Document Type : Original Article


Department of Psychology, Faculty of Psychology and Social Science, Roudehen Branch of Islamic Azad University, Tehran, Iran


INTRODUCTION: Conduct disorder is among the most serious and complex complications in schoolaged children. Considering severe problems in the families of children with conduct disorder, this
article aimed to investigate such problems in this group.
SUBJECTS AND METHODS: This qualitative research was conducted on 23 participants in Tehran,
Iran. The study participants were selected by purposive sampling technique. Interviewees consisted
of children with conduct disorder (8–12 years old), their parents, teachers, and relevant experts. This
study is a qualitative research which is a content analysis. The research tools included a checklist of
questions approved by experts. The content analysis method was used with the help of MAXQDA
software to analyze the obtained data.
RESULTS: The findings comprised the studied families’ issues in five categories. These classes
included the parents’ marital problems, helplessness, and inability of the family to improve conditions;
inappropriate discipline approaches; the family’s lack of interest in the treatment; and the family
members’ mental harms.
CONCLUSIONS: It is necessary to provide appropriate facilities and health-care centers for the
families to reduce the burden of their problems. In addition, a specialist and experienced work team
consisting of at least a child psychiatrist, a child psychologist, and a social worker is necessary to
serving these families.


1. Association AP. Diagnostic and Statistical Manual of Mental
Disorders (DSM-5®). Washington,US: American Psychiatric
Publishing; 2013.
2. Matthys W, Lochman JE. Oppositional Defiant Disorder and
Conduct Disorder in Childhood. NY, US: Wiley; 2017.
3. Woodard TU, Davis R. An introduction to oppositional defiant
disorder and conduct disorder. US Pharm 2019;44:29-32.
4. Frick PJ. Current research on conduct disorder in children and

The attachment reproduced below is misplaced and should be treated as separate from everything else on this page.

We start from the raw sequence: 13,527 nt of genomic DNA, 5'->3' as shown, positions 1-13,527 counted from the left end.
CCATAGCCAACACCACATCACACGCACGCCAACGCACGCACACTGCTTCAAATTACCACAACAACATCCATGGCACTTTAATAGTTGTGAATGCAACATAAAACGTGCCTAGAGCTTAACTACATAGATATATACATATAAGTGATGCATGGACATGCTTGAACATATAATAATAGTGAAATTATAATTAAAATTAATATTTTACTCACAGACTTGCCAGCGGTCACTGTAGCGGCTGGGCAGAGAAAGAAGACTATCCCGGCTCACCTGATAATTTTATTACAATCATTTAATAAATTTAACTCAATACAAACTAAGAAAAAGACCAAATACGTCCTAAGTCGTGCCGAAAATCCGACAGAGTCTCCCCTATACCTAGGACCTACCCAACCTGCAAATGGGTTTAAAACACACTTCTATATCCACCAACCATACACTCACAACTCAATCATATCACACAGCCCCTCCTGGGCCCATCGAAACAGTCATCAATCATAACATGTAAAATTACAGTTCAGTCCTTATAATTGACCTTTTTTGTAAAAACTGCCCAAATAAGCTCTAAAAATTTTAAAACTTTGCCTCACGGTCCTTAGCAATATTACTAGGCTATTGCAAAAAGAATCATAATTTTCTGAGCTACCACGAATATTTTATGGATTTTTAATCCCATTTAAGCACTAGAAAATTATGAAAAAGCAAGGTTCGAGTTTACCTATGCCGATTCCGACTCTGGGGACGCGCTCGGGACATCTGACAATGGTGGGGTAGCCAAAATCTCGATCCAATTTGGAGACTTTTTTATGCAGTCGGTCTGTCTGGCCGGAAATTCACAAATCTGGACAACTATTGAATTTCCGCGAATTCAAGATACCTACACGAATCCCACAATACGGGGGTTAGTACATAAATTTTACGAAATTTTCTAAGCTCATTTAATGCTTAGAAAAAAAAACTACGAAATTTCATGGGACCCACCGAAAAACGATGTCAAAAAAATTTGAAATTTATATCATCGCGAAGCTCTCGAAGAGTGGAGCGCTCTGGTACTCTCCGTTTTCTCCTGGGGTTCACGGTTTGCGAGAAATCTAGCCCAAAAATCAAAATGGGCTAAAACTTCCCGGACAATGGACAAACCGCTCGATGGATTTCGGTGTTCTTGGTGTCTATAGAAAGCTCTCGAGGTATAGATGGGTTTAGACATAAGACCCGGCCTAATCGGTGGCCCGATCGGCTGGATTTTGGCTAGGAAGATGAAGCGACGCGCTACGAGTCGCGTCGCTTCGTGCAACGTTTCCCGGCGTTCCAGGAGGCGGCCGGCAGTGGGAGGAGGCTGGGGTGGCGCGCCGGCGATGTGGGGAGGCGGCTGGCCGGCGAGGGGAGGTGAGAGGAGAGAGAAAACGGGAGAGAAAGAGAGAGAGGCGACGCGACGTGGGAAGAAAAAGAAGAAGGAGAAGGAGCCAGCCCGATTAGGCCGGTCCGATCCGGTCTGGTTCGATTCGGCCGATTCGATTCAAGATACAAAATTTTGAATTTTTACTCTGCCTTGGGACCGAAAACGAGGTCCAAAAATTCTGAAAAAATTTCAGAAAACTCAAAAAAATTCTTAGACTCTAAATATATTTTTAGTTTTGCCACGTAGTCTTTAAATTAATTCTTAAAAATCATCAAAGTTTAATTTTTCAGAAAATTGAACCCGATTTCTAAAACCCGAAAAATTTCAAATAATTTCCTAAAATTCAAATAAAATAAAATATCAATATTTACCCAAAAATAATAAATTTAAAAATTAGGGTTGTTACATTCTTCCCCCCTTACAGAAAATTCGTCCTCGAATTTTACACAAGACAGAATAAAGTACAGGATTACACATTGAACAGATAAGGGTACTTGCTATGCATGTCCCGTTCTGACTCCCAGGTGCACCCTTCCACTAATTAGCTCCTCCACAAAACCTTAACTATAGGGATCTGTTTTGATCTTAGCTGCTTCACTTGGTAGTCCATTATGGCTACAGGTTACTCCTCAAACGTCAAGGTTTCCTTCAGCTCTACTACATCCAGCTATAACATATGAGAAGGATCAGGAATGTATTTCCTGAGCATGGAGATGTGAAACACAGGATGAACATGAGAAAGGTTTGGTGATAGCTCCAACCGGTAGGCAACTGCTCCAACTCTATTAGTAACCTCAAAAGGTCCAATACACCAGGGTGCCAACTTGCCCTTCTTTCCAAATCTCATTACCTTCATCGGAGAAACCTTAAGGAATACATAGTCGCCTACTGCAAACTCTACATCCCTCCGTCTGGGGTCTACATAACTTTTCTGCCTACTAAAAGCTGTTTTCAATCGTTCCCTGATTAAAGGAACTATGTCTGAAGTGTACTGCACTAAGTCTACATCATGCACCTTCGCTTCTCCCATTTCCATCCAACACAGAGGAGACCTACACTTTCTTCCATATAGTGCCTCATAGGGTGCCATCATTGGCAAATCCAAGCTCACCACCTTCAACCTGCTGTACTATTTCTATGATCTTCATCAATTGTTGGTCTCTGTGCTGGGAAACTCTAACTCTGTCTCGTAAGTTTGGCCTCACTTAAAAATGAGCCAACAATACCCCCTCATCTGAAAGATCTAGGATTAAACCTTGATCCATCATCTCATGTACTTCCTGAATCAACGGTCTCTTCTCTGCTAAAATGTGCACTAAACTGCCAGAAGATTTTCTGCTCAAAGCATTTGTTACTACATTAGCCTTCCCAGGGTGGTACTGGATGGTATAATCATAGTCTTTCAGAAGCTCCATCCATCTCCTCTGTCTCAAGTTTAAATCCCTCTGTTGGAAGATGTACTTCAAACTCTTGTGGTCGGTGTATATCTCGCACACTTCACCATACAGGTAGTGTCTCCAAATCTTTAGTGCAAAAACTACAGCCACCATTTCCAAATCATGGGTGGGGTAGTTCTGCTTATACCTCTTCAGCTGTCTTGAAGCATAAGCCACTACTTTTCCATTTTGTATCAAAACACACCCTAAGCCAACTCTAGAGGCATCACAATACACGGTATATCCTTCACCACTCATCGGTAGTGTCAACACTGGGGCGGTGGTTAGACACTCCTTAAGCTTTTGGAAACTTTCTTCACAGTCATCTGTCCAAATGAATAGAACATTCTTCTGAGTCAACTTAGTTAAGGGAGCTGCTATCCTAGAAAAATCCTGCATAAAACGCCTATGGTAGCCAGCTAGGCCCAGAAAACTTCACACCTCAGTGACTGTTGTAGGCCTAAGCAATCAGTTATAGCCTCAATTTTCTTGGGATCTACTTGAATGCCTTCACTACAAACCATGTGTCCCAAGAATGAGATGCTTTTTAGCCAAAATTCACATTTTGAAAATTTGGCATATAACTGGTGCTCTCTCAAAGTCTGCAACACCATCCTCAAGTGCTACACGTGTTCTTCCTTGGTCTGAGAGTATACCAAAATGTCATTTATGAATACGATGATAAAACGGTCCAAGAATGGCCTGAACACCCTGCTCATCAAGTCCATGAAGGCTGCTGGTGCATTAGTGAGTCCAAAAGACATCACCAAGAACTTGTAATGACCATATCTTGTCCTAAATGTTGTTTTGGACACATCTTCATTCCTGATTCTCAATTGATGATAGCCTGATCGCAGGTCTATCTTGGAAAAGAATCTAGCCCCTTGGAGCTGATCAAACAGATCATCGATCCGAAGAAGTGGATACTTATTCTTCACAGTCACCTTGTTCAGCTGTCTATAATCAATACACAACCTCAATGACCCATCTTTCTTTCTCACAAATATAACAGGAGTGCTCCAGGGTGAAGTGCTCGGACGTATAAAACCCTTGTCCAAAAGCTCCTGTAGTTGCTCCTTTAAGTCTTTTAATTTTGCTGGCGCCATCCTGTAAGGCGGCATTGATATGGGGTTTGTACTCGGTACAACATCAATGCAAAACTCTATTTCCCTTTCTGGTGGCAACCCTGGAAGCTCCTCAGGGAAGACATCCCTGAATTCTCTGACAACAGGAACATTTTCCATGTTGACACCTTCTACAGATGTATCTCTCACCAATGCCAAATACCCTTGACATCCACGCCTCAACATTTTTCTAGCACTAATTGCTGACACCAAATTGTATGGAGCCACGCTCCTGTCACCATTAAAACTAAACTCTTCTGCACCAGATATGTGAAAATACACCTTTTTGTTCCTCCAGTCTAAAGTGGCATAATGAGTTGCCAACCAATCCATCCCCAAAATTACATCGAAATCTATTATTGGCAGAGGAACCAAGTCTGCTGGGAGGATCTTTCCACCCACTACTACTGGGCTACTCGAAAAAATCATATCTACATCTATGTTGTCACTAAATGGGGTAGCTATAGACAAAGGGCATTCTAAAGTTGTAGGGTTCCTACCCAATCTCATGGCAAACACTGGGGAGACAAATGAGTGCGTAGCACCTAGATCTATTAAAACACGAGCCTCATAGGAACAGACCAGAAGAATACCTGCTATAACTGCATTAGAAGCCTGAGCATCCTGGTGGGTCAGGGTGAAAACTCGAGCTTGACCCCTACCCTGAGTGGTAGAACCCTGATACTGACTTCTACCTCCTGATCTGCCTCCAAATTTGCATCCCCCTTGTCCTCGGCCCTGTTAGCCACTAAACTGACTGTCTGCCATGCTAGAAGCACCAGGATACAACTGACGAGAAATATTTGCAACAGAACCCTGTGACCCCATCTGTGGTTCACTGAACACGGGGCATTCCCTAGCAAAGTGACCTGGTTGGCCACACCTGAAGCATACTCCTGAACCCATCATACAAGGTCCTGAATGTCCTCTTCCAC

adolescents. S Afr J Psychol 2016;46:160-74.
5. Emmanuel SO. Child Neglect: The Role of School Counselors.
Addressing Multicultural Needs in School Guidance and
Counseling: IGI Global; 2020. p. 136-62.
6. Bayrami M, Hashemi T, Shadbafi M. The compression of
emotional problems, hyper activity and conduct disorders in
students with learning disabilities in reading, mathematics and
normal students. Rooyesh-e-Ravanshenasi 2018;7:231-44.
7. Najafi M, Foladchang M, Alizadeh H, Mohammadifar M.
Prevalence of attention deficit hyperactivity disorder, conduct
disorder and oppositional defiant disorder. J Except Child
8. Sarraf N, Mohammadi MR, Ahmadi N, Khaleghi A,
Gharibi S, Atapour H, et al. Epidemiology of children and
adolescents psychiatric disorders in Qazvin central areas 2016-2017
(A national project). J Qazvin Univ Med Sci 2019;22:164-77.
9. S a l m a n i a n M , M o h a m m a d i M R , K e s h t k a r A A ,
Asadian-Koohestani F, Alavi SS, Sepasi N. Prevalence of
conduct disorder in the Middle East: A systematic review and
meta-analysis protocol. Iran J Psychiatry 2015;10:285-7.
10. Salmanian M, Asadian-Koohestani F, Mohammadi MR.
A systematic review on the prevalence of conduct disorder in the
Middle East. Soc Psychiatry Psychiatr Epidemiol 2017;52:1337-43.
11. Yockey RA, King KA, Vidourek RA. Family factors and parental
correlates to adolescent conduct disorder. J Fam Stud 2019;
Volume 25:1-10.
12. Murray-Harvey R, Slee PT. School and home relationships and
their impact on school bullying. Sch Psychol Int 2010;31:271-95.
13. Hopman JA, Tick NT, van der Ende J, Wubbels T, Verhulst FC,
Maras A, et al. Developmental links between externalizing behavior
and student–teacher interactions in male adolescents with
psychiatric disabilities. Sch Psychol Rev 2019; 48:68-80.
14. Roberts R, McCrory E, Joffe H, De Lima N, Viding E. Living
with conduct problem youth: Family functioning and parental
perceptions of their child. Eur Child Adolesc Psychiatry
15. Batara JB, Guanzon AB, Macaloyos JL, Diaz CL, Albao JC,
Villano MD. Parental Infidelity and children’s reactions: A case
study in a Filipino family. Prism 2018;23:27-41.
16. Hashemi L, Homayuni H. Emotional divorce: Child’s well-being.
J Divorce Remarriage 2017;58:631-44.
17. Jam FG, Takaffoli M, Kamali M, Eslamian A, Alavi Z, Nia VA.
Systematic review on social support of parent/parents of disabled
children. Arch Rehabil 2018;19:126-41.
18. Hennig-Thurau T, Houston MB. The Fundamentals of
Entertainment. Entertainment Science. NY, US: Springer; 2019.
p. 41-57.
19. Izenstark D, Ebata AT. Why families go outside: An exploration
of mothers’ and daughters’ family-based nature activities. Leis
Sci 2019; 41:1-19.
20. Sege RD, Siegel BS. Abuse CO, Child CO, Health F. Effective
discipline to raise healthy children. Pediatrics 2018;142:1-11.
21. Walsh J. Theories for Direct Social Work Practice. Stamford, US:
Cengage Learning; 2014.
22. Daley DC, Smith E, Balogh D, Toscaloni J. Forgotten but not
gone: The impact of the opioid epidemic and other substance
use disorders on families and children. Commonwealth
2018;20:93- 121.
23. Martin MJ, Conger RD, Robins RW. Family stress processes and
drug and alcohol use by Mexican American adolescents. Dev
Psychol 2019;55:170-83.
24. Fritzsche K, Monsalve SD, Schweickhardt A, Abbo C, Chen FK,
Nguyen KV. Dependence Syndrome. Psychosomatic Medicine.
NY, US: Springer; 2020. p. 215-29.
25. Back Nielsen M, Carlsson J, Køster Rimvall M, Petersen JH,
Norredam M. Risk of childhood psychiatric disorders in
children of refugee parents with post-traumatic stress disorder:
A nationwide, register-based, cohort study. Lancet Public Health